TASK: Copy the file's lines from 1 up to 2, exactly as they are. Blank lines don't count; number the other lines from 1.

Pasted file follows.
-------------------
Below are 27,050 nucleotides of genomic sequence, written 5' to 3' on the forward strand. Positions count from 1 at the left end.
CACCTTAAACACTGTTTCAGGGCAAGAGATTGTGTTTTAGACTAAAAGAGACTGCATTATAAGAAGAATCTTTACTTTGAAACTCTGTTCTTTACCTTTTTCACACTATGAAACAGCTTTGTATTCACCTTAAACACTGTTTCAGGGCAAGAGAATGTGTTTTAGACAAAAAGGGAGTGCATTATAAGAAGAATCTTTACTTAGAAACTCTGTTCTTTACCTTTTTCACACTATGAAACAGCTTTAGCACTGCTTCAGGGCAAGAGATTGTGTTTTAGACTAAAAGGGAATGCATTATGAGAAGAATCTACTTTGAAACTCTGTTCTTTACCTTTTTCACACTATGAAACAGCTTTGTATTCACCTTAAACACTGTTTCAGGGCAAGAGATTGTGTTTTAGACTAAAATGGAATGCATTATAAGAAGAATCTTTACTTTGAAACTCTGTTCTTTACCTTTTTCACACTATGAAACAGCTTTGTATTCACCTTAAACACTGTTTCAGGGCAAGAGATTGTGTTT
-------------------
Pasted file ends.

Below are 27,050 nucleotides of genomic sequence, written 5' to 3' on the forward strand. Positions count from 1 at the left end.
CACCTTAAACACTGTTTCAGGGCAAGAGATTGTGTTTTAGACTAAAAGAGACTGCATTATAAGAAGAATCTTTACTTTGAAACTCTGTTCTTTACCTTTTTCACACTATGAAACAGCTTTGTATTCACCTTAAACACTGTTTCAGGGCAAGAGAATGTGTTTTAGACAAAAAGGGAGTGCATTATAAGAAGAATCTTTACTTAGAAACTCTGTTCTTTACCTTTTTCACACTATGAAACAGCTTTAGCACTGCTTCAGGGCAAGAGATTGTGTTTTAGACTAAAAGGGAATGCATTATGAGAAGAATCTACTTTGAAACTCTGTTCTTTACCTTTTTCACACTATGAAACAGCTTTGTATTCACCTTAAACACTGTTTCAGGGCAAGAGATTGTGTTTTAGACTAAAATGGAATGCATTATAAGAAGAATCTTTACTTTGAAACTCTGTTCTTTACCTTTTTCACACTATGAAACAGCTTTGTATTCACCTTAAACACTGTTTCAGGGCAAGAGATTGTGTTT